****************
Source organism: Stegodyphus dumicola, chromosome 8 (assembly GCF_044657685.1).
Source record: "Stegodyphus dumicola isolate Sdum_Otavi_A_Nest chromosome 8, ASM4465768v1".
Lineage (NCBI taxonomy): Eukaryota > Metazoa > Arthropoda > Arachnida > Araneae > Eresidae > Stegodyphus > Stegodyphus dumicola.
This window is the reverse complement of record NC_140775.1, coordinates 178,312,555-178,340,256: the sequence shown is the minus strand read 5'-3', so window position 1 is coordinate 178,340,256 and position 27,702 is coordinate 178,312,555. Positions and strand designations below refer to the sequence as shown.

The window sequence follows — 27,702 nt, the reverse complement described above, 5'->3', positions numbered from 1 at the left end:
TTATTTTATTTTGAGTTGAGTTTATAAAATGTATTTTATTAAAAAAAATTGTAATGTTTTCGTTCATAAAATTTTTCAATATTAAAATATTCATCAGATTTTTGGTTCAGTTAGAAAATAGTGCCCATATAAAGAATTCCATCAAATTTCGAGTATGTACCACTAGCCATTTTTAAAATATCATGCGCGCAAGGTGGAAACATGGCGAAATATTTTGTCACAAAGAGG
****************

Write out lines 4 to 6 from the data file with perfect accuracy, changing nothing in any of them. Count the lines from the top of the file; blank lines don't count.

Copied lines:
This window is the reverse complement of record NC_140775.1, coordinates 178,312,555-178,340,256: the sequence shown is the minus strand read 5'-3', so window position 1 is coordinate 178,340,256 and position 27,702 is coordinate 178,312,555. Positions and strand designations below refer to the sequence as shown.

The window sequence follows — 27,702 nt, the reverse complement described above, 5'->3', positions numbered from 1 at the left end:
TTATTTTATTTTGAGTTGAGTTTATAAAATGTATTTTATTAAAAAAAATTGTAATGTTTTCGTTCATAAAATTTTTCAATATTAAAATATTCATCAGATTTTTGGTTCAGTTAGAAAATAGTGCCCATATAAAGAATTCCATCAAATTTCGAGTATGTACCACTAGCCATTTTTAAAATATCATGCGCGCAAGGTGGAAACATGGCGAAATATTTTGTCACAAAGAGG